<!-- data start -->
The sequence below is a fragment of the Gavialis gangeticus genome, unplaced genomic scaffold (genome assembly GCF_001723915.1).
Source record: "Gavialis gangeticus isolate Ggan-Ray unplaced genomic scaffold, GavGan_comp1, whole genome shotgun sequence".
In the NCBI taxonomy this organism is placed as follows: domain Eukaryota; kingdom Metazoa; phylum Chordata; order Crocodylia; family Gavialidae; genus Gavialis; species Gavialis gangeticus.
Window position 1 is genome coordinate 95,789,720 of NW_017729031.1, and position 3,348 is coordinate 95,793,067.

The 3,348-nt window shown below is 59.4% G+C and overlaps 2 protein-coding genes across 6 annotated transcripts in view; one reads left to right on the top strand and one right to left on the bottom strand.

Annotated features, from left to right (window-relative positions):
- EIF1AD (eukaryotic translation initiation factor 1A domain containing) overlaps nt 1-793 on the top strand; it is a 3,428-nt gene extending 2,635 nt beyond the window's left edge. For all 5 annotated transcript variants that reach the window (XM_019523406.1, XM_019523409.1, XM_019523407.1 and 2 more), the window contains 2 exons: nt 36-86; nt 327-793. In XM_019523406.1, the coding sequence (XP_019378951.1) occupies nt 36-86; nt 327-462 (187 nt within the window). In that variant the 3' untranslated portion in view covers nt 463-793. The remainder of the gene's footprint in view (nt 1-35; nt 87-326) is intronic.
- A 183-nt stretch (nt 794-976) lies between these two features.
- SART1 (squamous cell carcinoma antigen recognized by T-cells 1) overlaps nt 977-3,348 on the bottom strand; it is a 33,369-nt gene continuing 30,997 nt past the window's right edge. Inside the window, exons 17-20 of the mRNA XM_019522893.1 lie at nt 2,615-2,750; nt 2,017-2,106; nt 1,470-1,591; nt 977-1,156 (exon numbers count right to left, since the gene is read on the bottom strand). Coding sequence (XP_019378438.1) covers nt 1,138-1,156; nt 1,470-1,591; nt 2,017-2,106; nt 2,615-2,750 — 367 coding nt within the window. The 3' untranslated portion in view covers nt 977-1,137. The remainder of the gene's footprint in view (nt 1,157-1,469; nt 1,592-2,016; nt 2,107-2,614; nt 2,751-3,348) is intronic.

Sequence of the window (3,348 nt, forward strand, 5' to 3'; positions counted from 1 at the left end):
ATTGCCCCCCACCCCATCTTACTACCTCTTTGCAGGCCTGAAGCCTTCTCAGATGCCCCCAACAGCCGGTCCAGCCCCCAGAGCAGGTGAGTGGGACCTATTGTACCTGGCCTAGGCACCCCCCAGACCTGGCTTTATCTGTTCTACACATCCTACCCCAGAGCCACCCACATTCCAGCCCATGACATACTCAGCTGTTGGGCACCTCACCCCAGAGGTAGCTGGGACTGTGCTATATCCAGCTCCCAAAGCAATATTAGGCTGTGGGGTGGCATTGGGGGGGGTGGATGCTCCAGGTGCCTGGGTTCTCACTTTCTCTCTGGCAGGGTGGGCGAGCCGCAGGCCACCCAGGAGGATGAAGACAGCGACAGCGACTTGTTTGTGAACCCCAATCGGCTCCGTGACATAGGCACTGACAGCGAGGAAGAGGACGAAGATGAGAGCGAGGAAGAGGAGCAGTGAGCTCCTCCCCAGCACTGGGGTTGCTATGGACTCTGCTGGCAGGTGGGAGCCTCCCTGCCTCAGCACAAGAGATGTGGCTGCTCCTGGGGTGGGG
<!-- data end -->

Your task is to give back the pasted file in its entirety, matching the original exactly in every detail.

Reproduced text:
The sequence below is a fragment of the Gavialis gangeticus genome, unplaced genomic scaffold (genome assembly GCF_001723915.1).
Source record: "Gavialis gangeticus isolate Ggan-Ray unplaced genomic scaffold, GavGan_comp1, whole genome shotgun sequence".
In the NCBI taxonomy this organism is placed as follows: domain Eukaryota; kingdom Metazoa; phylum Chordata; order Crocodylia; family Gavialidae; genus Gavialis; species Gavialis gangeticus.
Window position 1 is genome coordinate 95,789,720 of NW_017729031.1, and position 3,348 is coordinate 95,793,067.

The 3,348-nt window shown below is 59.4% G+C and overlaps 2 protein-coding genes across 6 annotated transcripts in view; one reads left to right on the top strand and one right to left on the bottom strand.

Annotated features, from left to right (window-relative positions):
- EIF1AD (eukaryotic translation initiation factor 1A domain containing) overlaps nt 1-793 on the top strand; it is a 3,428-nt gene extending 2,635 nt beyond the window's left edge. For all 5 annotated transcript variants that reach the window (XM_019523406.1, XM_019523409.1, XM_019523407.1 and 2 more), the window contains 2 exons: nt 36-86; nt 327-793. In XM_019523406.1, the coding sequence (XP_019378951.1) occupies nt 36-86; nt 327-462 (187 nt within the window). In that variant the 3' untranslated portion in view covers nt 463-793. The remainder of the gene's footprint in view (nt 1-35; nt 87-326) is intronic.
- A 183-nt stretch (nt 794-976) lies between these two features.
- SART1 (squamous cell carcinoma antigen recognized by T-cells 1) overlaps nt 977-3,348 on the bottom strand; it is a 33,369-nt gene continuing 30,997 nt past the window's right edge. Inside the window, exons 17-20 of the mRNA XM_019522893.1 lie at nt 2,615-2,750; nt 2,017-2,106; nt 1,470-1,591; nt 977-1,156 (exon numbers count right to left, since the gene is read on the bottom strand). Coding sequence (XP_019378438.1) covers nt 1,138-1,156; nt 1,470-1,591; nt 2,017-2,106; nt 2,615-2,750 — 367 coding nt within the window. The 3' untranslated portion in view covers nt 977-1,137. The remainder of the gene's footprint in view (nt 1,157-1,469; nt 1,592-2,016; nt 2,107-2,614; nt 2,751-3,348) is intronic.

Sequence of the window (3,348 nt, forward strand, 5' to 3'; positions counted from 1 at the left end):
ATTGCCCCCCACCCCATCTTACTACCTCTTTGCAGGCCTGAAGCCTTCTCAGATGCCCCCAACAGCCGGTCCAGCCCCCAGAGCAGGTGAGTGGGACCTATTGTACCTGGCCTAGGCACCCCCCAGACCTGGCTTTATCTGTTCTACACATCCTACCCCAGAGCCACCCACATTCCAGCCCATGACATACTCAGCTGTTGGGCACCTCACCCCAGAGGTAGCTGGGACTGTGCTATATCCAGCTCCCAAAGCAATATTAGGCTGTGGGGTGGCATTGGGGGGGGTGGATGCTCCAGGTGCCTGGGTTCTCACTTTCTCTCTGGCAGGGTGGGCGAGCCGCAGGCCACCCAGGAGGATGAAGACAGCGACAGCGACTTGTTTGTGAACCCCAATCGGCTCCGTGACATAGGCACTGACAGCGAGGAAGAGGACGAAGATGAGAGCGAGGAAGAGGAGCAGTGAGCTCCTCCCCAGCACTGGGGTTGCTATGGACTCTGCTGGCAGGTGGGAGCCTCCCTGCCTCAGCACAAGAGATGTGGCTGCTCCTGGGGTGGGG